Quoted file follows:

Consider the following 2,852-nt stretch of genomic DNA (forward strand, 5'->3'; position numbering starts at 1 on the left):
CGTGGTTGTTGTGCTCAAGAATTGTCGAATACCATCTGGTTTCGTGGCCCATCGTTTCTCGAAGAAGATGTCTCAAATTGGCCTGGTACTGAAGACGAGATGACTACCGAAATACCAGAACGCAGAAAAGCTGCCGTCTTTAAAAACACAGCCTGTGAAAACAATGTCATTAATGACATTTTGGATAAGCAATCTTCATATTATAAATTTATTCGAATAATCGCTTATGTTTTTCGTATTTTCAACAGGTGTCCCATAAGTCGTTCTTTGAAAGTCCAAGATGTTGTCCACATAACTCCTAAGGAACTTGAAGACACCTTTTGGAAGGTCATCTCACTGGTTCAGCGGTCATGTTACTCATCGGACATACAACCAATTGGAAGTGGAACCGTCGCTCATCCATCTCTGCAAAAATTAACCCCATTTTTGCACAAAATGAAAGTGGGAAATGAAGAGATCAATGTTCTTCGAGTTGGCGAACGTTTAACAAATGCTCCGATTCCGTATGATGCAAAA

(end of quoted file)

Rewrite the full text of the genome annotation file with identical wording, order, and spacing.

Consider the following 2,852-nt stretch of genomic DNA (forward strand, 5'->3'; position numbering starts at 1 on the left):
CGTGGTTGTTGTGCTCAAGAATTGTCGAATACCATCTGGTTTCGTGGCCCATCGTTTCTCGAAGAAGATGTCTCAAATTGGCCTGGTACTGAAGACGAGATGACTACCGAAATACCAGAACGCAGAAAAGCTGCCGTCTTTAAAAACACAGCCTGTGAAAACAATGTCATTAATGACATTTTGGATAAGCAATCTTCATATTATAAATTTATTCGAATAATCGCTTATGTTTTTCGTATTTTCAACAGGTGTCCCATAAGTCGTTCTTTGAAAGTCCAAGATGTTGTCCACATAACTCCTAAGGAACTTGAAGACACCTTTTGGAAGGTCATCTCACTGGTTCAGCGGTCATGTTACTCATCGGACATACAACCAATTGGAAGTGGAACCGTCGCTCATCCATCTCTGCAAAAATTAACCCCATTTTTGCACAAAATGAAAGTGGGAAATGAAGAGATCAATGTTCTTCGAGTTGGCGAACGTTTAACAAATGCTCCGATTCCGTATGATGCAAAA